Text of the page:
On a cold January day, I tightened my peacoat and trudged through snow-sprinkled backstreets en route to Place Verte, my favorite Parisian café.
Near the end of December, I flew halfway around the world with no return in sight. After getting crushed by the entrepreneurial roller coaster, I exited the company I helped co-found with enough money to fund a 10-city Europe trip, starting with Paris. And for the last week, my only daily obligation was to sit huddled in a corner, sip on a café crème, and write.
It took a 5,000 mile plane flight to begin making sense of 2012. Throughout the year, I had jotted scattered notes about each month’s experiment. But every time I tried to write more than a couple paragraphs, I quit in a flap of frustration. My first draft of January’s resolution, for example, was so monumentally awful (actual original hook: “Us Californians are pretty liberal about weed”) that I didn’t write a single word for the next two months.
I thought the most important year of my life would be relegated to memories and bar stories.
But a little voice grew louder, amplified by the questions from friends. “Why aren’t you writing about this?”
I rationalized this several ways. I would have to honestly address some unsavory characteristics (see: smoking, drinking, swearing). I’m not a natural writer, and I knew that translating those 12 months into words would be like birthing a hedgehog. I had no time or energy after 60- and 70-hour workweeks.
But thousands of miles from home, those excuses held no weight. I never expected to write about my life, mainly because before I felt like I had nothing to say.
Now I did.
I combed through memories from the last 12 months as I watched the coffee steam mingle with my frosted breath. I started the year baked on my mattress in the living room of my apartment in San Francisco, and ended it in someone else’s living room at a New Year’s party swarming with Frenchies. Somewhere in between there was a story.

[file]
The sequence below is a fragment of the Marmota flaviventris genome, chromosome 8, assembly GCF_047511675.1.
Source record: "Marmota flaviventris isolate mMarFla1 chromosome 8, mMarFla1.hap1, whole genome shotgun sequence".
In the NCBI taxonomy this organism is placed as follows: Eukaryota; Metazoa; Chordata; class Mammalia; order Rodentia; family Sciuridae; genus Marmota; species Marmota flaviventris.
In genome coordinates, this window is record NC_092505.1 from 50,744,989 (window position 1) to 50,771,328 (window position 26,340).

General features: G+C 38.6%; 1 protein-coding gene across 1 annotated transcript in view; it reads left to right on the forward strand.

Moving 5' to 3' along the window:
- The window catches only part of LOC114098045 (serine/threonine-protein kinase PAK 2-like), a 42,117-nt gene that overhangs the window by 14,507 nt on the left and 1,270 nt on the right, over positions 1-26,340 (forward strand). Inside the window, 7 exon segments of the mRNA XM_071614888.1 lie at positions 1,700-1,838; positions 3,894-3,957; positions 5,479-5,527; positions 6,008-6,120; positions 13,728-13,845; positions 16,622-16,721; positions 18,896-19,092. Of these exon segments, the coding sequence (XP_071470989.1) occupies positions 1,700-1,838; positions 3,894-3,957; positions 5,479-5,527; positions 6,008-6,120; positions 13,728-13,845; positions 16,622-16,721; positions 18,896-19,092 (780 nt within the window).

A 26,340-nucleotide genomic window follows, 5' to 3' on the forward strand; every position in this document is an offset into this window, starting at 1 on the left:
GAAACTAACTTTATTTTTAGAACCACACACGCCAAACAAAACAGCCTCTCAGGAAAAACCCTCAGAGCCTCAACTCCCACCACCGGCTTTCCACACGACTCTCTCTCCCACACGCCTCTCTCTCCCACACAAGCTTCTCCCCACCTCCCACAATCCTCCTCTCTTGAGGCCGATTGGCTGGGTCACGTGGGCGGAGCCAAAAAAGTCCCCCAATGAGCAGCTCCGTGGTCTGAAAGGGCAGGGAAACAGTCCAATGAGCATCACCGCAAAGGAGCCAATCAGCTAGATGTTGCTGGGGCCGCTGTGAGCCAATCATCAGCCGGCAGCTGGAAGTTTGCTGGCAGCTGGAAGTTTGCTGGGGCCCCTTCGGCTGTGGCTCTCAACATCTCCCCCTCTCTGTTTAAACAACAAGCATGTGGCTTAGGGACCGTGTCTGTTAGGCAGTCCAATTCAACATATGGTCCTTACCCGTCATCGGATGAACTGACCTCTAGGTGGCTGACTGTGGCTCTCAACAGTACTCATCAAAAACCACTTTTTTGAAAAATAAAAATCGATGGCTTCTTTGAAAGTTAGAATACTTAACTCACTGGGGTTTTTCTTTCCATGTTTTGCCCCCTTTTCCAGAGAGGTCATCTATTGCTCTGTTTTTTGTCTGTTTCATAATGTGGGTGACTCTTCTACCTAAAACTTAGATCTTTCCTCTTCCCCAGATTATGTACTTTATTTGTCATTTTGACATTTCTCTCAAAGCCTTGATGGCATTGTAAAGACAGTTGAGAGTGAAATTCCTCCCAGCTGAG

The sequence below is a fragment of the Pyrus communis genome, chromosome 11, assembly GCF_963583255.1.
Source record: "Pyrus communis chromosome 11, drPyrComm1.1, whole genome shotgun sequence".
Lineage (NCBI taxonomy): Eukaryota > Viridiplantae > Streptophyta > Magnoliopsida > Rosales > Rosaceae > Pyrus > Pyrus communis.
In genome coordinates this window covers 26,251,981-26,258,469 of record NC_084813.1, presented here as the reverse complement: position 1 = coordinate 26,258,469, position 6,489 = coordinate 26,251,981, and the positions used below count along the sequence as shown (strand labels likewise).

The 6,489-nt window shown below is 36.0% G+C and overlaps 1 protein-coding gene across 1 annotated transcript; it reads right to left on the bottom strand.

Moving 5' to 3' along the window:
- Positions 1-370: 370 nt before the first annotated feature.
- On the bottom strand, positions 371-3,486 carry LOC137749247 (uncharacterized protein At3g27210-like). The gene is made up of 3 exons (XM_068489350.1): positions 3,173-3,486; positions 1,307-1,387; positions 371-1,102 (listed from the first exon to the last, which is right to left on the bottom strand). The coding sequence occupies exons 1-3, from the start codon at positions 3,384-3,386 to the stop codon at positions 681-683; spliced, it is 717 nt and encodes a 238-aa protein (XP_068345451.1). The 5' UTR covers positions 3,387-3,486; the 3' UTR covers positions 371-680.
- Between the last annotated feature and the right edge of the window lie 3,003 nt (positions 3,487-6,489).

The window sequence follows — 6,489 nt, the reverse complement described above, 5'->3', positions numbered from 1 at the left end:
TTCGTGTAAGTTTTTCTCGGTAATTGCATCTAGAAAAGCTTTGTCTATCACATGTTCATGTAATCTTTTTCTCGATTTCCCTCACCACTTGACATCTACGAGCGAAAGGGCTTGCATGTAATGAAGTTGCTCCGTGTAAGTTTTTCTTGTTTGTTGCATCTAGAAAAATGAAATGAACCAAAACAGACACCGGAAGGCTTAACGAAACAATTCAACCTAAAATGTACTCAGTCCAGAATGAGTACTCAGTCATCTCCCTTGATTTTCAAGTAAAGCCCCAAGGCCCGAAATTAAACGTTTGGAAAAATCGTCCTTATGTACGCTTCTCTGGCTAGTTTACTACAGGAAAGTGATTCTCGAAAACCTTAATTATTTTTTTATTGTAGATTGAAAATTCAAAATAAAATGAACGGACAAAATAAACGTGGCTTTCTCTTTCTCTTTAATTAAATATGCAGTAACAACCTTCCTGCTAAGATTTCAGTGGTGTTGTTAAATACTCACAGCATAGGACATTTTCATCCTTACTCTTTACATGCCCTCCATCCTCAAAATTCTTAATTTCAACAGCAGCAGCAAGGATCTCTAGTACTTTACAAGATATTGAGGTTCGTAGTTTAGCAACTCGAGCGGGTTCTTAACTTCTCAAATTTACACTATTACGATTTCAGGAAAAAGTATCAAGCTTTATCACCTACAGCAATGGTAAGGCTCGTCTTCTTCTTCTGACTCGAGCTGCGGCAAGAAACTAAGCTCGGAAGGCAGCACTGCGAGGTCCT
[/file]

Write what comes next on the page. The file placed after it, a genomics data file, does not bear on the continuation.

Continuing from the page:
Over the course of those few weeks, disconnected thoughts coalesced into a narrative. Patterns formed. Ruthless self-examination uncovered my bedrock characteristics: the need for a challenge, pigheaded stubbornness, and the complete neglect towards the whims of other people.
There are habits that have stuck. I read on public transportation instead of mindlessly swiping my iPhone. I eat more vegetables. I walk more. Other habits have fallen by the wayside. This blog is evidence that, much to my parent’s disappointment, I still swear like a motherfucker. I haven’t touched a Bible in over a year.
The process to create new routines is both brutally simple and excruciatingly complex: a frantic burst of initial willpower and then a slow burn of steady persistence. For me, a change was cemented in 3 days. From there on out, it was maintenance.
But each month was different. Months that involved a change in body chemistry (e.g. giving up meat, masturbating) caused a sharp shock to my system (e.g. violent shits, sleepless nights). Experiments that involved a shift in communication (e.g. no Facebook, no phone) were pleasantly refreshing and easiest to maintain. Trials that challenged fundamental daily practices (e.g. no transportation, no music, no spending) were a grind that left me exhausted by the end of each month.
It was also fascinating to watch the bottomless well of grit and self-control spill out into other aspects of my life. I approached the turbulent process of running my own company with a steely stoicism. I rededicated myself to daily piano practice. And most importantly, the wealth in willpower fueled my grueling quest to write.
While formulating the introduction to Alex Gives Up as Parisians floated in a blur of scarves and cigarette smoke, I thought back to the beginning. It sounds weird to say, but that post break-up Facebook stalk fundamentally changed my life. Because I realized something. Something I knew theoretically but had now lived so vividly.
I can change my habits.